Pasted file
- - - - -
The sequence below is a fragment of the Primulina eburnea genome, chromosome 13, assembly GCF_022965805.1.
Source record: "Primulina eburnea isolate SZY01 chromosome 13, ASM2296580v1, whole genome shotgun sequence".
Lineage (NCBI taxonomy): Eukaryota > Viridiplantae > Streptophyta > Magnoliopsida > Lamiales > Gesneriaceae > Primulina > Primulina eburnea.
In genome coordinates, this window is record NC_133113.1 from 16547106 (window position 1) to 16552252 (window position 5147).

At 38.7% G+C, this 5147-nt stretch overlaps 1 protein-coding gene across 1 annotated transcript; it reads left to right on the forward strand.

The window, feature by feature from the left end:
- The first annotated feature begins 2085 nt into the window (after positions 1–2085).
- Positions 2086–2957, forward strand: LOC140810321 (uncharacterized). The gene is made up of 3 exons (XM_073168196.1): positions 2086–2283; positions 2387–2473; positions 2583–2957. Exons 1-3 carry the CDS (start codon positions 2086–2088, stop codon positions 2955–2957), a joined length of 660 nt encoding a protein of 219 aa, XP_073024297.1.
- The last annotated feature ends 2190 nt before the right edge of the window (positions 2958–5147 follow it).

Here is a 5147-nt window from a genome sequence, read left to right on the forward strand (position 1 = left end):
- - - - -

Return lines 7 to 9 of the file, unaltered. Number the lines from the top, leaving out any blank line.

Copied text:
- The first annotated feature begins 2085 nt into the window (after positions 1–2085).
- Positions 2086–2957, forward strand: LOC140810321 (uncharacterized). The gene is made up of 3 exons (XM_073168196.1): positions 2086–2283; positions 2387–2473; positions 2583–2957. Exons 1-3 carry the CDS (start codon positions 2086–2088, stop codon positions 2955–2957), a joined length of 660 nt encoding a protein of 219 aa, XP_073024297.1.
- The last annotated feature ends 2190 nt before the right edge of the window (positions 2958–5147 follow it).